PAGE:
Now that you’ve tested your MXNet installation in a Jupyter notebook, you can take the next step and test Gluon more fully. Browse to the gluon-api/gluon-api repo on GitHub, and download the Jupyter notebook of the sample code. Change to the directory where you downloaded the notebook, activate your MXNet virtual environment if necessary, run Jupyter notebook, open the sample, and run it. It may take a while to complete the training. If all is well, you’ll see something like the following:

mxnet gluon test IDG

This Jupyter notebook is the canonical test for Gluon in MXNet. It’s an implementation of a simple two-layer dense neural network for MNIST digit identification, a multilayer perceptron, using Softmax cross-entropy loss and a stochastic gradient descent algorithm.

Gluon and MXNet Module tutorials

MXNet now has a number of tutorials both for Gluon and the Module API. I have already mentioned the long course on deep learning with Gluon, Deep Learning: The Straight Dope, and the short version, the 60-Minute Gluon Crash Course.

In addition, there are about 30 Gluon tutorials for Python. On the Module API side, there are about 24 tutorials for Python, five for Scala, two for C++, nine for R, and four for Perl.

When I reviewed Keras in September of this year, I said that “If I were starting a new deep learning project today, I would most likely do the research with Keras.” I’m no longer quite so sure about that. Gluon/MXNet is almost as good a choice as Keras/TensorFlow for deep learning research on CPUs and GPUs.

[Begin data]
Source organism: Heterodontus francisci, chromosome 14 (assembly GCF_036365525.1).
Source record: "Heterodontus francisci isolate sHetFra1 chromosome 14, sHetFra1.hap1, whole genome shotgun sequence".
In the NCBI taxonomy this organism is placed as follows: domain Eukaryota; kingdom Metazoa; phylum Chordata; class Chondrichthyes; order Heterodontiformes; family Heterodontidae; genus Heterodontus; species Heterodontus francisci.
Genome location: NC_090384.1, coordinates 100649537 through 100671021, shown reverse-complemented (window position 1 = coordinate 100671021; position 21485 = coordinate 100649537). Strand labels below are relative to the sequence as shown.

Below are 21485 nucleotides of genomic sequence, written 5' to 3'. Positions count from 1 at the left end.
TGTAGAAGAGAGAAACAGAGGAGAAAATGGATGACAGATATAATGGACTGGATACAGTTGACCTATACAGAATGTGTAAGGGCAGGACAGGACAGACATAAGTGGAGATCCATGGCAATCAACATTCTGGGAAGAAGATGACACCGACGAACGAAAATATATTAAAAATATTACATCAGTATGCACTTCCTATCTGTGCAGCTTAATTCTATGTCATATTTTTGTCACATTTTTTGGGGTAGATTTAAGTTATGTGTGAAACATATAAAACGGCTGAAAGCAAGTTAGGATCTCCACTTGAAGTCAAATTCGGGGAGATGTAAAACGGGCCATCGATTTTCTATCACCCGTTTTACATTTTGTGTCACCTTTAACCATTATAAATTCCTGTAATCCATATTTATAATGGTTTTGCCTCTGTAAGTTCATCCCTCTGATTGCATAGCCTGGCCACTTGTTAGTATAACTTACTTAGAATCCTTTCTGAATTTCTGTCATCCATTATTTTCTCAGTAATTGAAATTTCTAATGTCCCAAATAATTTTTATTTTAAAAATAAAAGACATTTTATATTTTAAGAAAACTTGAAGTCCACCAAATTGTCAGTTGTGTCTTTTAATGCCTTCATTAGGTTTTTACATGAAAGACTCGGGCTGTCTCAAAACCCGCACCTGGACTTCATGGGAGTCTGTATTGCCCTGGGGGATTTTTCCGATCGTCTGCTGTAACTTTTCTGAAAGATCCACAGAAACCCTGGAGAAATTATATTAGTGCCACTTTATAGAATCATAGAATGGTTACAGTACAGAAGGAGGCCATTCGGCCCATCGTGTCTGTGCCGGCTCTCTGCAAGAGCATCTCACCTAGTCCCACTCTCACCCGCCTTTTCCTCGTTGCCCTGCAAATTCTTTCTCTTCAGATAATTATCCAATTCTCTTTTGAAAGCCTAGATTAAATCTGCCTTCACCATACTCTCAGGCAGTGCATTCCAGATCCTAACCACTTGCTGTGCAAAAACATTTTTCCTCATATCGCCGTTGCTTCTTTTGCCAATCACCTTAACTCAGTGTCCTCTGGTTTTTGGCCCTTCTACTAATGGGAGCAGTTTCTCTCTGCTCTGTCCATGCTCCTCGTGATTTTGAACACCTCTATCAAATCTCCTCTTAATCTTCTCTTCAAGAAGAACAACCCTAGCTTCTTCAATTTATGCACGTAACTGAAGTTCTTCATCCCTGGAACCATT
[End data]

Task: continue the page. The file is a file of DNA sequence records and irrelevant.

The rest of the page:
On the down side, MXNet currently lacks support for TPUs or FPGAs, unlike TensorFlow, and it lacks an equivalent of TensorFlow’s TensorBoard for visualization of graphs. Further, Keras/TensorFlow has a larger ecosystem than Gluon/MXNet.

Keras can be deployed on more environments than Gluon, but you can deploy Gluon models for prediction to Android, iOS, Raspberry Pi, and Nvidia Jetson devices, in addition to computers able to train the models and to TensorRT. Gluon and Keras are both currently more mature than PyTorch, which is still in a beta state. PyTorch and Gluon can both create models dynamically; Keras currently cannot.

Ultimately, the choice of which deep learning framework to use may well revolve around your specific requirements—or what you know and like. But thanks to Gluon and other dramatic improvements (in documentation, tutorials, models, etc.), MXNet is shaping up to be as good a choice as TensorFlow or PyTorch for deep learning.

At a Glance
  • Apache MXNet with Gluon is shaping up to be as good a choice as TensorFlow with Keras for deep learning research on CPUs and GPUs.

    Pros

    • High-level Gluon API eases model creation
    • Scales to multiple GPUs across multiple hosts with efficiency of 85 percent
    • Excellent development speed and programmability
    • Excellent training speed
    • Supports Python, R, Scala, Julia, Perl, C++, and Clojure (experimental)

    Cons

    • Smaller ecosystem than Keras/TensorFlow
    • Doesn’t support TPUs or FPGAs
    • Still considered “incubating” by the Apache Software Foundation